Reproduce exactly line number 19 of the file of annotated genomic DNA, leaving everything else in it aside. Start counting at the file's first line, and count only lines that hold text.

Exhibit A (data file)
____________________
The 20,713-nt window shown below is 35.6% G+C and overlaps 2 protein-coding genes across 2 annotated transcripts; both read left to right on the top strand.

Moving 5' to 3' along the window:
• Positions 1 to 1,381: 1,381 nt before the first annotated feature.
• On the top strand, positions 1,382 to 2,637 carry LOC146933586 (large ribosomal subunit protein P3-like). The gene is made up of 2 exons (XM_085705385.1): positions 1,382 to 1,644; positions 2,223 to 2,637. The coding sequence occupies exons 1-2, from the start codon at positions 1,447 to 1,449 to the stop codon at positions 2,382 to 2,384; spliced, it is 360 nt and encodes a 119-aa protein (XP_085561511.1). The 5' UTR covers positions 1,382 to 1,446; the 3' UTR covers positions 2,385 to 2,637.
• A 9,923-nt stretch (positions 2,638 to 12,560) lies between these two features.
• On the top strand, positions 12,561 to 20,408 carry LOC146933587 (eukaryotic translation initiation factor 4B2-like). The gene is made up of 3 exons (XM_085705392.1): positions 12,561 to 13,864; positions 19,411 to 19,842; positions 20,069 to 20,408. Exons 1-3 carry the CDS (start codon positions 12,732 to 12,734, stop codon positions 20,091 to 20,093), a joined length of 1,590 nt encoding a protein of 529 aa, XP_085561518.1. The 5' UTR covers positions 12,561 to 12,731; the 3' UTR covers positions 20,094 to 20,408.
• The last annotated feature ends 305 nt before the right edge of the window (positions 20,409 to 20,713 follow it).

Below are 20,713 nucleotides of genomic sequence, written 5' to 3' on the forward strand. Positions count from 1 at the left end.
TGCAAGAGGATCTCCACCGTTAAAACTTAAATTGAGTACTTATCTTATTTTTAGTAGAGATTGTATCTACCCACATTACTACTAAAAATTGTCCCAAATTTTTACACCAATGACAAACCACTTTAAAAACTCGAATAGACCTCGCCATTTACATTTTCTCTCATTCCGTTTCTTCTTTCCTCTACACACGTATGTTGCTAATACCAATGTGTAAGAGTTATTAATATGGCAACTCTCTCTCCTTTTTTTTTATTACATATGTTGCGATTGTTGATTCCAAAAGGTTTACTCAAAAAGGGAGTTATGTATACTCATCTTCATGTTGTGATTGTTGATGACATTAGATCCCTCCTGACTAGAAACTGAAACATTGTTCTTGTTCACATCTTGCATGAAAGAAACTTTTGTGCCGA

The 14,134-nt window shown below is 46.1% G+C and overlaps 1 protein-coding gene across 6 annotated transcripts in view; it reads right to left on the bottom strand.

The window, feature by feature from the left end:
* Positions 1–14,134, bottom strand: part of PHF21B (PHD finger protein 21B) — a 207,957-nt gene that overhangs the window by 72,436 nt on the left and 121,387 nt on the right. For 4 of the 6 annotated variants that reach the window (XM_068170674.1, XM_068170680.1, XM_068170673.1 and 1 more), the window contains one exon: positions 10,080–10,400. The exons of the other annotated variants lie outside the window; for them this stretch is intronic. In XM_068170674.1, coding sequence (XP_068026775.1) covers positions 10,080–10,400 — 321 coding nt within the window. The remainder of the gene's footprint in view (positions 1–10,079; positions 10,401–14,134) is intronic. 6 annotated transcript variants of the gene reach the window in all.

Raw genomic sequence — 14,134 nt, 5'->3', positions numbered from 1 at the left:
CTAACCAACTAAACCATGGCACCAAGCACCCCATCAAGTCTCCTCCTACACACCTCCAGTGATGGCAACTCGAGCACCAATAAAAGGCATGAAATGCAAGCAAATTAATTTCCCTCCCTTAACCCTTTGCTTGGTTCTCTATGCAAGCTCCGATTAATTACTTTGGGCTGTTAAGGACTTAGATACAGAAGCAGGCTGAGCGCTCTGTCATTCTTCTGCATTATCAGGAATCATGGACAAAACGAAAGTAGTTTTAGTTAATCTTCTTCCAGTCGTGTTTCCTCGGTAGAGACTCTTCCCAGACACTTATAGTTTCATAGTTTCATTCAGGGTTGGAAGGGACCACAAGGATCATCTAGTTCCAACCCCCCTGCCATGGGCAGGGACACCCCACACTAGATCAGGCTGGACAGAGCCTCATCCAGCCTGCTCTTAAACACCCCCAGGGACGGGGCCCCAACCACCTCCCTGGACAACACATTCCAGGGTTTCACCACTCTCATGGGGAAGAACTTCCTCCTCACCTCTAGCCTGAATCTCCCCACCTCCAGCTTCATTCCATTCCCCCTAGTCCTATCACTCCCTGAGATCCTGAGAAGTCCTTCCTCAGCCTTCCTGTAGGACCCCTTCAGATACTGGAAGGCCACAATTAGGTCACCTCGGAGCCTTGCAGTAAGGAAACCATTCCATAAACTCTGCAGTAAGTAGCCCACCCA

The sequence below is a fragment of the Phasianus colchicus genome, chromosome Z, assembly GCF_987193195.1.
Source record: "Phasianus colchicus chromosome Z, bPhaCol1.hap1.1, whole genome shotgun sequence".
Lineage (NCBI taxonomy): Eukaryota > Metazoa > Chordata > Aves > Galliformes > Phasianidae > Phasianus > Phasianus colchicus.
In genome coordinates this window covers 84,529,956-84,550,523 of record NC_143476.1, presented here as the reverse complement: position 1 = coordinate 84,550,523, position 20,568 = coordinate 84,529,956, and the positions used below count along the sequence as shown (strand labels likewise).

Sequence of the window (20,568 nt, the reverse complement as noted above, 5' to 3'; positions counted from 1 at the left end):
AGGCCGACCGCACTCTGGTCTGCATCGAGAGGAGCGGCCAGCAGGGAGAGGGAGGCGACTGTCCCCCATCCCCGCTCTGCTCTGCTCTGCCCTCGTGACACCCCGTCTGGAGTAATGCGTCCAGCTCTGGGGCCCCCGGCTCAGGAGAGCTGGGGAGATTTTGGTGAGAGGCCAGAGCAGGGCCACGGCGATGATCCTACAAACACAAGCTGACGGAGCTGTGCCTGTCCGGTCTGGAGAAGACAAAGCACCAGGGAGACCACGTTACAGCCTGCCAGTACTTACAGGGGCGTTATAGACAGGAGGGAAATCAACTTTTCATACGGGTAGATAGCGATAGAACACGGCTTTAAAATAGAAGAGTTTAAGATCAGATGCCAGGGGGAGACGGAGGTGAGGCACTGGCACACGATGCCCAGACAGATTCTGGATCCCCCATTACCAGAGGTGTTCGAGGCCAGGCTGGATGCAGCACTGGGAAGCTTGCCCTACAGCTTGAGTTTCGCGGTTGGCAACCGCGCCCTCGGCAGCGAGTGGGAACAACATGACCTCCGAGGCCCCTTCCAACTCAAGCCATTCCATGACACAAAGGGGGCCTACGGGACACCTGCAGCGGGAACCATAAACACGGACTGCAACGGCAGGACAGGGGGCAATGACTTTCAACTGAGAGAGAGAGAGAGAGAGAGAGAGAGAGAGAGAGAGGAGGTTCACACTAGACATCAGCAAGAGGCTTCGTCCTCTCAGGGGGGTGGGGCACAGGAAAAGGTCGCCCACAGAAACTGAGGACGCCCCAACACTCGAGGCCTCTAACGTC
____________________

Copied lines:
Sequence of the window (20,568 nt, the reverse complement as noted above, 5' to 3'; positions counted from 1 at the left end):